Still not convinced? Here are a few more.

Amr Adib posted a poll on his program’s Facebook page, asking people whether clothes were the reason behind women facing sexual harassment or not. This poll was published prior to his interview with a girl who a group of men sexually harassed. Apparently, my right to have autonomy over my own body and to have the freedom to choose what to wear should be subjected to public opinion and not mine. Rania Youssef was sentenced to one year in prison because of a dress. Haneen Hossam spent ten months in prison for violating “the Egyptian Family rules” by dancing on TikTok.

And after all of these incidents in the course of a few months, men still think it is amusing to romanticize and underlie gender-based violence in a humorous context.

It’s 2021: all the information in the world is 0.20 seconds away, most of us grew up in a racist and patriarchal environment, but we strived to unlearn it. If you still make misogynistic remarks and belittle the exertions accomplished by women, then you are ignorant and too fragile to imagine your privileges being threatened by the rise of the fifth feminist wave, plain and simple.

We undoubtedly do not need your smart comments about what our priorities should be: it is our cause and our struggle. We are the ones affected by it, thank you, but your mansplaining is not welcomed. I am not obliged to persuade you that feminism also benefits you as a man. If your solidarity is conditioned to your interests, then we are better off without it. The reason behind this previous opinion of mine is not mere aggression.

However, the power-nexus does affect narratives and consequently how we attain our rights, and it is vitally essential always to question who is speaking, and from which power position they are speaking? And no, women shouldn’t be nice in demanding their rights, “asking nicely” never worked in favour of the oppressed. I recognize that men have privileges to protect; they do so not only by establishing patriarchal binding laws and creating a climate of brutality but also by normalizing this gender-based violence to the extent that it exists in our everyday conversations, what we watch, what we think about till it became an integral part of our culture.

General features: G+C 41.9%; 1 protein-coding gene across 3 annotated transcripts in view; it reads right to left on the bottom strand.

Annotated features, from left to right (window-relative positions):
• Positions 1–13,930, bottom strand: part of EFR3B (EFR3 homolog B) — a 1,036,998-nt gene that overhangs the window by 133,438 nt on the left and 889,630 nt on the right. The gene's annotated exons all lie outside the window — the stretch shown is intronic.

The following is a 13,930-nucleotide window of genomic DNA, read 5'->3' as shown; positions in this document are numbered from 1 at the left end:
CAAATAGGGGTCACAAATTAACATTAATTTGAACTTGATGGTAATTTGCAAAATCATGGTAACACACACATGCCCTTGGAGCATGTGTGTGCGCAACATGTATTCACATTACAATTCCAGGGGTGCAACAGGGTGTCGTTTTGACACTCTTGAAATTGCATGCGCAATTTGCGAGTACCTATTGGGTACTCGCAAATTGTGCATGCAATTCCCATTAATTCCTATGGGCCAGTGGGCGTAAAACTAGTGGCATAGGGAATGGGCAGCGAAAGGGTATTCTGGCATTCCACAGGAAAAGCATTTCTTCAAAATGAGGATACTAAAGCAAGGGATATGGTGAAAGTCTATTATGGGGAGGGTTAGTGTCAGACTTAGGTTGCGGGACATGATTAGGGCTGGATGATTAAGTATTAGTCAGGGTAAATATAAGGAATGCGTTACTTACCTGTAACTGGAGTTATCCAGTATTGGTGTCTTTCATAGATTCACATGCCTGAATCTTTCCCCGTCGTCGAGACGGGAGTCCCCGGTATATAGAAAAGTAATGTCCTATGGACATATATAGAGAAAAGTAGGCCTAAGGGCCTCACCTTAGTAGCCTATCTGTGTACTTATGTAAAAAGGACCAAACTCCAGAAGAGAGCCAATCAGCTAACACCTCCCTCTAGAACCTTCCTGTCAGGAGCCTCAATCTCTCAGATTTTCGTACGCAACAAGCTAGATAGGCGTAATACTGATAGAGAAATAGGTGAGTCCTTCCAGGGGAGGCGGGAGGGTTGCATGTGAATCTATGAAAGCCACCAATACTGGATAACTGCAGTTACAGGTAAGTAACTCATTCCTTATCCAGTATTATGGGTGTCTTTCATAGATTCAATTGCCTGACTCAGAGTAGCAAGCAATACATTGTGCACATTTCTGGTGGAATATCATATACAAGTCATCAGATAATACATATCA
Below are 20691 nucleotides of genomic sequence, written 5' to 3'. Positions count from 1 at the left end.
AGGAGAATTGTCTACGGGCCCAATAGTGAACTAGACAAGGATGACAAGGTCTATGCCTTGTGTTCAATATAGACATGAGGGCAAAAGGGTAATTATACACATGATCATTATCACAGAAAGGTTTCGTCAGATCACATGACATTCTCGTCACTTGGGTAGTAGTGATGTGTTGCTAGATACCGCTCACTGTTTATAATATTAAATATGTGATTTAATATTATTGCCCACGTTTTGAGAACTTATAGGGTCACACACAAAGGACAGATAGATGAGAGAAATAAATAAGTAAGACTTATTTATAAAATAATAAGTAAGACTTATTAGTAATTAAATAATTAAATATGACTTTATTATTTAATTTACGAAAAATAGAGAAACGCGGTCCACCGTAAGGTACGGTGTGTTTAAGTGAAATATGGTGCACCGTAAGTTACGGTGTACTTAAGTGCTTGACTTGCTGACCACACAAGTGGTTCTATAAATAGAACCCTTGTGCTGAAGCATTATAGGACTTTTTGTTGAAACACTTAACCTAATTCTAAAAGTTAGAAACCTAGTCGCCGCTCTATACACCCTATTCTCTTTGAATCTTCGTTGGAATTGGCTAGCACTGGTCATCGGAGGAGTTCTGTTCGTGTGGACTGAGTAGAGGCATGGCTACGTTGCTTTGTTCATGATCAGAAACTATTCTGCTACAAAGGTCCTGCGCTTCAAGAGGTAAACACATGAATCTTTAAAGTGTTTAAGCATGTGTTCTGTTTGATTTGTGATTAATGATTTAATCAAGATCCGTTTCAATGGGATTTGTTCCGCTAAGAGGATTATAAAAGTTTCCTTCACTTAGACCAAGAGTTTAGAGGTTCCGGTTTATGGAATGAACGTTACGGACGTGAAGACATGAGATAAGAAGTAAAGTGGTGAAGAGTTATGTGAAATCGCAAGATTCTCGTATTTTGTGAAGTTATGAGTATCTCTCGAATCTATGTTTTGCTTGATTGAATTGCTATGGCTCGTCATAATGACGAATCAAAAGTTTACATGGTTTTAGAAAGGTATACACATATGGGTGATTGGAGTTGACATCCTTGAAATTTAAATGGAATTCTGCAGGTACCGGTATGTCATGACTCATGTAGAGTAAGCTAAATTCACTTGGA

So what do we do now?

Our fight will not be influential by only changing the laws or rigorously implementing the existing ones. We should also work on changing this patriarchal culture that shapes our lives; hence, our fight should persist in parallel directions. This attempt to shift our culture will create a cultural war yet simultaneously produce a societal vacuum that we can occupy with new ideas. Thereby, we should all be feminists.

*The opinions and ideas expressed in this article do not reflect the views of Egyptian Streets’ editorial team or any other institution with which they are affiliated. To submit an opinion article, please check out our submission guidelines here.

Comment (1)